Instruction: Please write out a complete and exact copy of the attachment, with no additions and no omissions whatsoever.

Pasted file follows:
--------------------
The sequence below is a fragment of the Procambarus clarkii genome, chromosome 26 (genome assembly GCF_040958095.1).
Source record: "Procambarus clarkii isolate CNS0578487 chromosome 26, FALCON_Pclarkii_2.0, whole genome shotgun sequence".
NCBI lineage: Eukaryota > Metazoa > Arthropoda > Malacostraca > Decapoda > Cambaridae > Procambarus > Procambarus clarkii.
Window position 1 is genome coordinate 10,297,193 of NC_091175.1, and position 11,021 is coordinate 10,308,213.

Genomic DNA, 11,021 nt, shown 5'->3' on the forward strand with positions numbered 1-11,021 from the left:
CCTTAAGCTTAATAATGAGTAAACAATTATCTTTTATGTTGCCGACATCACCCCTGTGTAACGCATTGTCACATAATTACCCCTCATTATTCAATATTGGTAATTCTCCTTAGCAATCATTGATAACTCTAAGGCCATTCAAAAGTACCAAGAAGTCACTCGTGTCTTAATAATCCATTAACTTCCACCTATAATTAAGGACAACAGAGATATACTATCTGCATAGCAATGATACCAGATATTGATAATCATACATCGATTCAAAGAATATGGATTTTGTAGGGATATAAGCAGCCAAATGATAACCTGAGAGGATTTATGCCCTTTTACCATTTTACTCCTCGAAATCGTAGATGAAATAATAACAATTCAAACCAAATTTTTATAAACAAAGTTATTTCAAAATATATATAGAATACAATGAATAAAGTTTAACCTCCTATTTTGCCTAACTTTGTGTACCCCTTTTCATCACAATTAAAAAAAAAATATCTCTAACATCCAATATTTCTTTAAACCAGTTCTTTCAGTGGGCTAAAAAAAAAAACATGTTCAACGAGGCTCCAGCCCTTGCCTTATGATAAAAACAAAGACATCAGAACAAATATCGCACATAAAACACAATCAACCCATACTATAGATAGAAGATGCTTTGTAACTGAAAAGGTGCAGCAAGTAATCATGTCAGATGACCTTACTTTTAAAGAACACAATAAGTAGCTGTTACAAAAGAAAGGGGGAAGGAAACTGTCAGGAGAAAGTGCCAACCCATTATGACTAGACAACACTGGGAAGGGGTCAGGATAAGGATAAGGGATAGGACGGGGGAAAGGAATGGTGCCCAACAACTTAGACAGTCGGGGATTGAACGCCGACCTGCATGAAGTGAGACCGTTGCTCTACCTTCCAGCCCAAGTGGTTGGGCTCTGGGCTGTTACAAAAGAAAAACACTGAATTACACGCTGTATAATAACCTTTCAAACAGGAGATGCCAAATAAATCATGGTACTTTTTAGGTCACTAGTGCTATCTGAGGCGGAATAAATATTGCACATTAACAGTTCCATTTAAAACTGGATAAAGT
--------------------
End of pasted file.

The sequence below is a fragment of the Procambarus clarkii genome, chromosome 26 (genome assembly GCF_040958095.1).
Source record: "Procambarus clarkii isolate CNS0578487 chromosome 26, FALCON_Pclarkii_2.0, whole genome shotgun sequence".
NCBI lineage: Eukaryota > Metazoa > Arthropoda > Malacostraca > Decapoda > Cambaridae > Procambarus > Procambarus clarkii.
Window position 1 is genome coordinate 10,297,193 of NC_091175.1, and position 11,021 is coordinate 10,308,213.

Genomic DNA, 11,021 nt, shown 5'->3' on the forward strand with positions numbered 1-11,021 from the left:
CCTTAAGCTTAATAATGAGTAAACAATTATCTTTTATGTTGCCGACATCACCCCTGTGTAACGCATTGTCACATAATTACCCCTCATTATTCAATATTGGTAATTCTCCTTAGCAATCATTGATAACTCTAAGGCCATTCAAAAGTACCAAGAAGTCACTCGTGTCTTAATAATCCATTAACTTCCACCTATAATTAAGGACAACAGAGATATACTATCTGCATAGCAATGATACCAGATATTGATAATCATACATCGATTCAAAGAATATGGATTTTGTAGGGATATAAGCAGCCAAATGATAACCTGAGAGGATTTATGCCCTTTTACCATTTTACTCCTCGAAATCGTAGATGAAATAATAACAATTCAAACCAAATTTTTATAAACAAAGTTATTTCAAAATATATATAGAATACAATGAATAAAGTTTAACCTCCTATTTTGCCTAACTTTGTGTACCCCTTTTCATCACAATTAAAAAAAAAATATCTCTAACATCCAATATTTCTTTAAACCAGTTCTTTCAGTGGGCTAAAAAAAAAAACATGTTCAACGAGGCTCCAGCCCTTGCCTTATGATAAAAACAAAGACATCAGAACAAATATCGCACATAAAACACAATCAACCCATACTATAGATAGAAGATGCTTTGTAACTGAAAAGGTGCAGCAAGTAATCATGTCAGATGACCTTACTTTTAAAGAACACAATAAGTAGCTGTTACAAAAGAAAGGGGGAAGGAAACTGTCAGGAGAAAGTGCCAACCCATTATGACTAGACAACACTGGGAAGGGGTCAGGATAAGGATAAGGGATAGGACGGGGGAAAGGAATGGTGCCCAACAACTTAGACAGTCGGGGATTGAACGCCGACCTGCATGAAGTGAGACCGTTGCTCTACCTTCCAGCCCAAGTGGTTGGGCTCTGGGCTGTTACAAAAGAAAAACACTGAATTACACGCTGTATAATAACCTTTCAAACAGGAGATGCCAAATAAATCATGGTACTTTTTAGGTCACTAGTGCTATCTGAGGCGGAATAAATATTGCACATTAACAGTTCCATTTAAAACTGGATAAAGT